Rectal Gel Could Help Ward Off HIV: Study
But more research needed before treatment can be released to the public, experts say
MONDAY, Feb. 28, 2011 (HealthDay News) -- Preliminary research suggests that an HIV-fighting gel has the potential to become another weapon in the fight against AIDS when applied to the rectum before anal intercourse.
This is the first time scientists have found evidence that people would tolerate using a gel form of the commonly used AIDS drug tenofovir (Viread) in the rectum. However, there are caveats. The volunteers who tried the gel weren't exposed to HIV and they didn't like the treatment very much. There were side effects in some people, and there's still more research needed to figure out whether the treatment is ready for release to the public.
"These are early results, but [they] help set the stage for current and future trials of rectal microbicides and the development of a rectal-specific formulation of tenofovir gel," said Dr. Ian McGowan, a professor of medicine at the University of Pittsburgh who is leading a second-phase study of the gel. He made his comments in a news release from the Microbicide Trials Network, where McGowan is a co-principal investigator.
Researchers have focused on the use of microbicides -- such as tenofovir -- as a preventive treatment to be used in vaginal sex. However, scientists think unprotected anal sex is much more risky.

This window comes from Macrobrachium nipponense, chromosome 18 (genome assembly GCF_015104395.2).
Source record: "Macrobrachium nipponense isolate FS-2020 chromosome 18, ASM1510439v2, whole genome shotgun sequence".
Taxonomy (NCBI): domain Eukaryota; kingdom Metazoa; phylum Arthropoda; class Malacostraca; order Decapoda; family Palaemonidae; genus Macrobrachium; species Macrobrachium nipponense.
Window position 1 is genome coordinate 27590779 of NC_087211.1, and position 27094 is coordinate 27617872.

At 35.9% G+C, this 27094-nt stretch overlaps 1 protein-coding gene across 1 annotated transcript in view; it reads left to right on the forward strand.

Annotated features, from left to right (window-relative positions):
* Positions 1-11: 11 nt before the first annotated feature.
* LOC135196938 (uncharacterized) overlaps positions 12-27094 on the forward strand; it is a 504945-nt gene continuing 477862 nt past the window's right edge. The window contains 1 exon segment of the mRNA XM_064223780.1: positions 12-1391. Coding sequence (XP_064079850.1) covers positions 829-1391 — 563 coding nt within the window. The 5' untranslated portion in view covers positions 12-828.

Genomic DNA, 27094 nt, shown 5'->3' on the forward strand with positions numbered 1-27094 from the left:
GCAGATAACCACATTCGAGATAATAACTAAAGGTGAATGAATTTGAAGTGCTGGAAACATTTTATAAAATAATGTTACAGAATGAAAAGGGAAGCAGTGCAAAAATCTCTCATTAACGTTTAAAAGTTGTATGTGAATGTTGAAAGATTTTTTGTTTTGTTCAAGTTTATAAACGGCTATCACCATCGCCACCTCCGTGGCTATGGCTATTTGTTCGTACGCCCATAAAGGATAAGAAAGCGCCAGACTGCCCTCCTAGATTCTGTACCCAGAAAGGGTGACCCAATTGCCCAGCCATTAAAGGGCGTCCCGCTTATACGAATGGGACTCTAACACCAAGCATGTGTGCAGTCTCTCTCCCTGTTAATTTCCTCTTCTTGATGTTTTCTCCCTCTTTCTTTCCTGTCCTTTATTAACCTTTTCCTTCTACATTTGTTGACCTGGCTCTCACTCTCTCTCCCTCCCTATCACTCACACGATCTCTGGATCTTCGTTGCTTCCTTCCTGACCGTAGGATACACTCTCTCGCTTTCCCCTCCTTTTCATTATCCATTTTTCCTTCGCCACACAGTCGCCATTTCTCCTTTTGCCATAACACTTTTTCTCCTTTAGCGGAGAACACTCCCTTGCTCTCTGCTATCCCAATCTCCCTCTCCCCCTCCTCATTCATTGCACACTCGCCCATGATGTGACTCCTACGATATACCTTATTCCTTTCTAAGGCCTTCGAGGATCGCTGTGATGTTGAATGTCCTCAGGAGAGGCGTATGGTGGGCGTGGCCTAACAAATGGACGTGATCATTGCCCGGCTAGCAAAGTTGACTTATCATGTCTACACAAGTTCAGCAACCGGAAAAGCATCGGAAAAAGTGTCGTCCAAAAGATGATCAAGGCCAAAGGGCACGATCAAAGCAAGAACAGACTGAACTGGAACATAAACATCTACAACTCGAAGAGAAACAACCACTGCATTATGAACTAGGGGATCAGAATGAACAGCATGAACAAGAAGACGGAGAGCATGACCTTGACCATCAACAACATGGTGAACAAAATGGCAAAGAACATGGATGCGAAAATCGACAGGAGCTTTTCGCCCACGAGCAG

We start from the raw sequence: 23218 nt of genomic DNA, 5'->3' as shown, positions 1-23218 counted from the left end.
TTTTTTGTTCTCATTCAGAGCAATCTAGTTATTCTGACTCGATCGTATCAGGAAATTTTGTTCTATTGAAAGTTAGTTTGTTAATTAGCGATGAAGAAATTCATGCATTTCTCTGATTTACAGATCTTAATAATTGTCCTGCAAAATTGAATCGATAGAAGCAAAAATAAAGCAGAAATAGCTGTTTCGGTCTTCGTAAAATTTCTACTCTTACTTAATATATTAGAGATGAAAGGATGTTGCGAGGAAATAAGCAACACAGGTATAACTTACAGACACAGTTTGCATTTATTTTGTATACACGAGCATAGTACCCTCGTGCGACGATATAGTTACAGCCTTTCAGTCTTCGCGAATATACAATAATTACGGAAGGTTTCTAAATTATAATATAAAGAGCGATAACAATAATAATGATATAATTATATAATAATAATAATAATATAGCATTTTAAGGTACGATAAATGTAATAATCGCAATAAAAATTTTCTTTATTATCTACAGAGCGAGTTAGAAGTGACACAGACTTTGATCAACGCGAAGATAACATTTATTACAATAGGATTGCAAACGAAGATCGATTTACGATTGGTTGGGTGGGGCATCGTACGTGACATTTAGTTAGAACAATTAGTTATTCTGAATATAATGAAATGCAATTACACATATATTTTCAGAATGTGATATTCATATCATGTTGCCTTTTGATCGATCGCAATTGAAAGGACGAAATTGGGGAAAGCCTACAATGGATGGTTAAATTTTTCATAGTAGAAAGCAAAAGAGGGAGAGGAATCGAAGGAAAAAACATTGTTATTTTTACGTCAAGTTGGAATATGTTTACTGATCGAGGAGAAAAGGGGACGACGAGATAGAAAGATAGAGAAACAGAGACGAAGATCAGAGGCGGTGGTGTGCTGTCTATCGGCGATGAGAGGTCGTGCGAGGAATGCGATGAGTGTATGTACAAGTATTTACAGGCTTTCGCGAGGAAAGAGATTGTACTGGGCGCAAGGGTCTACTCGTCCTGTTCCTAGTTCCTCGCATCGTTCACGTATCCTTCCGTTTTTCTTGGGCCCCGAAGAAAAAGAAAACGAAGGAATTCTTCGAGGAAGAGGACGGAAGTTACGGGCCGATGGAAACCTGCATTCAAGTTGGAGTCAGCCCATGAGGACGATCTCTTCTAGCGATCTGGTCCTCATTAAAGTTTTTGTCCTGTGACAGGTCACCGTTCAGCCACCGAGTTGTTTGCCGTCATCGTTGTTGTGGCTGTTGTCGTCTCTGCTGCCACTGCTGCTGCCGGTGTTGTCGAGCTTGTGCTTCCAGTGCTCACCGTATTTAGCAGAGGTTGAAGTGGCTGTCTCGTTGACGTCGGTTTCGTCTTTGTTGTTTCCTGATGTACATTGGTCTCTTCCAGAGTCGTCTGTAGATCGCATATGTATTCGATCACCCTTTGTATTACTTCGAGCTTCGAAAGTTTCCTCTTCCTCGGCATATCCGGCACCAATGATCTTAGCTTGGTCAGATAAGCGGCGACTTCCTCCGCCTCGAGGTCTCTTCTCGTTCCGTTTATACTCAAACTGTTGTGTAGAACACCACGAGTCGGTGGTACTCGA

In the new study, the first of three phases needed before the treatment can get approval from the U.S. Food and Drug Administration, researchers tested tenofovir gel, the oral tenofovir pill and a placebo gel in 18 HIV-negative people who abstained from sex.
The investigators took small samples of cells from the rectums of the volunteers, and sent those to a lab where they were tested to see how they defended themselves against HIV, the virus that causes AIDS. A seven-day treatment with the gel performed the best; a single tenofovir pill didn't have much effect at fighting HIV, they found.
"Most researchers believe the rectum is more difficult to protect from HIV than the vagina, so these findings demonstrating that it can be done will energize the search for a safe, effective and user-friendly rectal microbicide," said Rowena Johnston, director of research at the Foundation for AIDS Research, who was not involved with the study. "These researchers have recognized that products like condoms or microbicides are only effective if people use them. Their plan to make what appears to be an effective product into a formulation people will want to use could be a winning combination."
The findings were to be presented Monday at the Conference on Retroviruses and Opportunistic Infections in Boston.
Experts note that research presented at meetings has not been subjected to the same type of rigorous scrutiny given to research published in peer-reviewed medical journals.
For more about HIV and AIDS, try the U.S. National Library of Medicine.